Before Bears linebacker Alec Ogletree’s wife returned to the Chicago area last weekend with a bag full of his clothes from back home, he was living out of a suitcase he had brought a month ago for what he thought would be a short family vacation. He didn’t have cleats or workout clothes; he didn’t know he would need them.
Ogletree, his wife and their 5-year-old son flew to the Chicago area in early August to visit Bears outside linebacker Robert Quinn, his friend dating to their time together with the Rams, and his wife, who was celebrating a birthday. They were staying at the Quinns’ house near Halas Hall when the phone rang. His agent asked where Ogletree was, and he said the Chicago area.
‘‘Don’t leave,’’ his agent said.
Ogletree’s wife eventually went back to Atlanta to enroll their son in kindergarten. He, however, hasn’t been home since.
Ogletree remains at the Quinns’ house and has spent most of the last month wearing Bears-issued sweats, shirts and shorts — though he did go to the store to buy some underwear.
Now he officially can send for his things.
Less than a month after he signed with the Bears on Aug. 4, Ogletree was named a starter when the Bears put linebacker Danny Trevathan on injured reserve with a sore knee Wednesday. That the Bears had the luxury of sitting Trevathan speaks to the impression made by Ogletree, who has started 94 career games but only one last season with the Jets. In his other game with the Jets, Ogletree came off the bench for the first time in his eight-year career.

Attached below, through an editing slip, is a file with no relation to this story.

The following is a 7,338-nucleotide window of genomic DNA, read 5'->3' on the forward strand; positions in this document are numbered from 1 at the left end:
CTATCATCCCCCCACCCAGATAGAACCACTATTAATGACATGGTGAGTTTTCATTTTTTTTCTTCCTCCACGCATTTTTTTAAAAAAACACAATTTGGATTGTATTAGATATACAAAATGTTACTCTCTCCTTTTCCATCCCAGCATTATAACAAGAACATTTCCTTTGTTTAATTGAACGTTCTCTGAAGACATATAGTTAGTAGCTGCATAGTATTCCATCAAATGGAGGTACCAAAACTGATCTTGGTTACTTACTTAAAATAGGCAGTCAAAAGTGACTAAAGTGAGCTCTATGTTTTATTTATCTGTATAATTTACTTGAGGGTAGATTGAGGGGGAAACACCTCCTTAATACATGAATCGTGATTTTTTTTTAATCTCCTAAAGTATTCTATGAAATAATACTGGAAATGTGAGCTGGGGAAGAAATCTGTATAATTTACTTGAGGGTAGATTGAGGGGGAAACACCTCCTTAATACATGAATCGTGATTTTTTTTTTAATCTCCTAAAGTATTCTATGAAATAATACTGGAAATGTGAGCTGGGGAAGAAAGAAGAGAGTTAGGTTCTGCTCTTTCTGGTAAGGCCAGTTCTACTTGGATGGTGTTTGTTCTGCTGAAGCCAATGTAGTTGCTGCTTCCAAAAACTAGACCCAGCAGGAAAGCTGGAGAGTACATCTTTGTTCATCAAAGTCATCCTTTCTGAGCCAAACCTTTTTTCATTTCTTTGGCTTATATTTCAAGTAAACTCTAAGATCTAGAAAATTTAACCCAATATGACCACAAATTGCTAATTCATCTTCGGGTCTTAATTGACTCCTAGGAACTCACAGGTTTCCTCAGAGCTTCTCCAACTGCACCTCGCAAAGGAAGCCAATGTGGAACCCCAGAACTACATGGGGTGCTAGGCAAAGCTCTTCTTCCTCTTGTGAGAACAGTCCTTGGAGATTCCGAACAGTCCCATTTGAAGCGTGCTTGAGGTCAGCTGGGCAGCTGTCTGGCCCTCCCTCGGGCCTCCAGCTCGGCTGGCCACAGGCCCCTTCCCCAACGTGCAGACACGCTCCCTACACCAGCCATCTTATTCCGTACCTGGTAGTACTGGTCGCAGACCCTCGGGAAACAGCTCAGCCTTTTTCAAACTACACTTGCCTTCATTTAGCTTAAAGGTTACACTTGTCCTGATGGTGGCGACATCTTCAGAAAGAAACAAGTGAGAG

Ogletree was willing to be a Bears backup after starting camp as a free agent, but he won’t have to worry about that for at least another few weeks. Trevathan has to miss at least the first three games of the season while on IR. If Ogletree plays well in his absence, it’s fair to wonder whether he’ll remain the starter — or at least the choice on passing downs — even when Trevathan returns.
Trevathan, however, is beloved in the Bears’ locker room.
‘‘He’s the leader of the team,’’ safety Tashaun Gipson said. ‘‘A lot of guys look up to him. Obviously, he’s a productive player. He’s been doing this a very long time. So that’s always hard to lose a guy like that.’’
Having a veteran such as Ogletree take his place, however, is ‘‘just the most perfect setup you can ask for as a coach,’’ Gipson said.
After signing a one-year deal because of injuries to the Bears’ inside linebacker corps, Ogletree intercepted six passes in his first four practices last month.
‘‘Tree’s been a guy who’s been very instinctual, a good player, always around the ball,’’ inside linebackers coach Bill McGovern, who coached him with the Giants, said earlier in camp. ‘‘He’s come back in great shape. He’s working hard, and he’s had a good showing out there.’’
Special-teams coordinator Chris Tabor even gave Ogletree a nickname after the first week: ‘‘The Microwave.’’
He never cooled off.
‘‘He took advantage of a great opportunity,’’ Bears coach Matt Nagy said Thursday.
But Ogletree looks at it a different way. He referred to ‘‘The Richest Man in Babylon,’’ a book about financial advice written in 1926. Luck, Ogletree said, is where preparation meets opportunity.
‘‘You’re not always going to have the right opportunity to do something, even though you think you should,’’ Ogletree said. ‘‘But when you do have the opportunity, it’s what you do with that opportunity while you’re there.’’